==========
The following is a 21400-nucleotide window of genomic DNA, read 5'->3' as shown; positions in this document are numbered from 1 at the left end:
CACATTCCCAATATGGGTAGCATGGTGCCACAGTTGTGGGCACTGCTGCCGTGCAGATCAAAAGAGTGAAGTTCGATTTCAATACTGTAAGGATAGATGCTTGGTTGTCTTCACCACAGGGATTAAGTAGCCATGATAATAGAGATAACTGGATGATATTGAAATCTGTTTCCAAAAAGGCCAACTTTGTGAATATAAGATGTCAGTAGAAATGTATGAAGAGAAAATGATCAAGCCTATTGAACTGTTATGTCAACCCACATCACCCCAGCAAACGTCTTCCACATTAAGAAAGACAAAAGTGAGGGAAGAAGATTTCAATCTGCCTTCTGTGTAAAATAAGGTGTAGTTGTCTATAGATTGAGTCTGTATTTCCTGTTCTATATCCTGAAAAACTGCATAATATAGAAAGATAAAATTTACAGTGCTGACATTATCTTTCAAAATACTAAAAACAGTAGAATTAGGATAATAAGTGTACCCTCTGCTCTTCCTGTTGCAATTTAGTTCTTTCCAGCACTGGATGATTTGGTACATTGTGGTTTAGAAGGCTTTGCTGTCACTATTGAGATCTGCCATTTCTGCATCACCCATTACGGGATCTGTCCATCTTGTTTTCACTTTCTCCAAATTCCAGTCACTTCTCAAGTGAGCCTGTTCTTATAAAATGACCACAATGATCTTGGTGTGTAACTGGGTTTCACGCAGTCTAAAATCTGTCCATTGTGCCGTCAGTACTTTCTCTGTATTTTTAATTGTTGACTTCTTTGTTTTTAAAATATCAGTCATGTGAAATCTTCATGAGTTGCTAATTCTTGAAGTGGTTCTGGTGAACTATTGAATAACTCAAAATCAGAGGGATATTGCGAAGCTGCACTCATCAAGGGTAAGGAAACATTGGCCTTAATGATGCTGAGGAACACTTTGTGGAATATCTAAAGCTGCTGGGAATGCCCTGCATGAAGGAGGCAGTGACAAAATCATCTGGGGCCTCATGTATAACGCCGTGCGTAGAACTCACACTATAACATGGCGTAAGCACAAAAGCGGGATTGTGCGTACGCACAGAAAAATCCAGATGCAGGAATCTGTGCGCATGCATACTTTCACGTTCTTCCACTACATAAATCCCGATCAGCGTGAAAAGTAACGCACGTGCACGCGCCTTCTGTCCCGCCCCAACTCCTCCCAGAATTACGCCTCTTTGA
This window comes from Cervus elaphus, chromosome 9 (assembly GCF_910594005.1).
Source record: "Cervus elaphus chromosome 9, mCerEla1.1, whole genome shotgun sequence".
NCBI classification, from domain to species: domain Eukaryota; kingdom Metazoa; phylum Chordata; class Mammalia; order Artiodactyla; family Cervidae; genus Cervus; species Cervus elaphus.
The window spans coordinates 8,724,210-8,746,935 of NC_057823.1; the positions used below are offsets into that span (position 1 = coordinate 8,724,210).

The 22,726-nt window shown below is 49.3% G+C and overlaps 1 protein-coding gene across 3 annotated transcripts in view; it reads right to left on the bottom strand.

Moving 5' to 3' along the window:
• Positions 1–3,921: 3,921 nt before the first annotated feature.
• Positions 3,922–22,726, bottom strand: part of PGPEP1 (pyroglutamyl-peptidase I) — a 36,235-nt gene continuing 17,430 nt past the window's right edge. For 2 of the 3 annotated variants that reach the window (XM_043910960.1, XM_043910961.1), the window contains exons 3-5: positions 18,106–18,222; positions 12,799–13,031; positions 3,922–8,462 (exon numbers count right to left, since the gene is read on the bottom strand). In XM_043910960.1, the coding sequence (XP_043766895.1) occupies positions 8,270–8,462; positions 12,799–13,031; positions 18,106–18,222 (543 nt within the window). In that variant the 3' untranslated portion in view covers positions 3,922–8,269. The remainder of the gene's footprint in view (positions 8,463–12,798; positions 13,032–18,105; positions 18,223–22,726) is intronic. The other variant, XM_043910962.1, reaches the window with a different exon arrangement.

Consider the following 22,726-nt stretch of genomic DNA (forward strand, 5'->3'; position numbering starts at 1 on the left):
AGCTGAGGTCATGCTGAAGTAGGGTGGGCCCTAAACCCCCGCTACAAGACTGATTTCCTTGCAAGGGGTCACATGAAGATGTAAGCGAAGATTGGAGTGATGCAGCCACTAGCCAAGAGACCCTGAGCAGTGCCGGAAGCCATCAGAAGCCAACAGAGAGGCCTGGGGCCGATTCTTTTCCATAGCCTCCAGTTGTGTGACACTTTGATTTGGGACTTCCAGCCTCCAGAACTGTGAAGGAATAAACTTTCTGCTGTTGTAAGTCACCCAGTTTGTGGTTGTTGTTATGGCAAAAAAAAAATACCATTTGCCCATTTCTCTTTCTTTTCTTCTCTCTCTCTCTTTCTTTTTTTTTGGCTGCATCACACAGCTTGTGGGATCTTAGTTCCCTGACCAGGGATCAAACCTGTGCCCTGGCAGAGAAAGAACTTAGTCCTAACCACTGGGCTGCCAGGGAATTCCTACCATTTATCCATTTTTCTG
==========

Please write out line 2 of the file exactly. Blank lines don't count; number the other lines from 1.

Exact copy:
CACATTCCCAATATGGGTAGCATGGTGCCACAGTTGTGGGCACTGCTGCCGTGCAGATCAAAAGAGTGAAGTTCGATTTCAATACTGTAAGGATAGATGCTTGGTTGTCTTCACCACAGGGATTAAGTAGCCATGATAATAGAGATAACTGGATGATATTGAAATCTGTTTCCAAAAAGGCCAACTTTGTGAATATAAGATGTCAGTAGAAATGTATGAAGAGAAAATGATCAAGCCTATTGAACTGTTATGTCAACCCACATCACCCCAGCAAACGTCTTCCACATTAAGAAAGACAAAAGTGAGGGAAGAAGATTTCAATCTGCCTTCTGTGTAAAATAAGGTGTAGTTGTCTATAGATTGAGTCTGTATTTCCTGTTCTATATCCTGAAAAACTGCATAATATAGAAAGATAAAATTTACAGTGCTGACATTATCTTTCAAAATACTAAAAACAGTAGAATTAGGATAATAAGTGTACCCTCTGCTCTTCCTGTTGCAATTTAGTTCTTTCCAGCACTGGATGATTTGGTACATTGTGGTTTAGAAGGCTTTGCTGTCACTATTGAGATCTGCCATTTCTGCATCACCCATTACGGGATCTGTCCATCTTGTTTTCACTTTCTCCAAATTCCAGTCACTTCTCAAGTGAGCCTGTTCTTATAAAATGACCACAATGATCTTGGTGTGTAACTGGGTTTCACGCAGTCTAAAATCTGTCCATTGTGCCGTCAGTACTTTCTCTGTATTTTTAATTGTTGACTTCTTTGTTTTTAAAATATCAGTCATGTGAAATCTTCATGAGTTGCTAATTCTTGAAGTGGTTCTGGTGAACTATTGAATAACTCAAAATCAGAGGGATATTGCGAAGCTGCACTCATCAAGGGTAAGGAAACATTGGCCTTAATGATGCTGAGGAACACTTTGTGGAATATCTAAAGCTGCTGGGAATGCCCTGCATGAAGGAGGCAGTGACAAAATCATCTGGGGCCTCATGTATAACGCCGTGCGTAGAACTCACACTATAACATGGCGTAAGCACAAAAGCGGGATTGTGCGTACGCACAGAAAAATCCAGATGCAGGAATCTGTGCGCATGCATACTTTCACGTTCTTCCACTACATAAATCCCGATCAGCGTGAAAAGTAACGCACGTGCACGCGCCTTCTGTCCCGCCCCAACTCCTCCCAGAATTACGCCTCTTTGA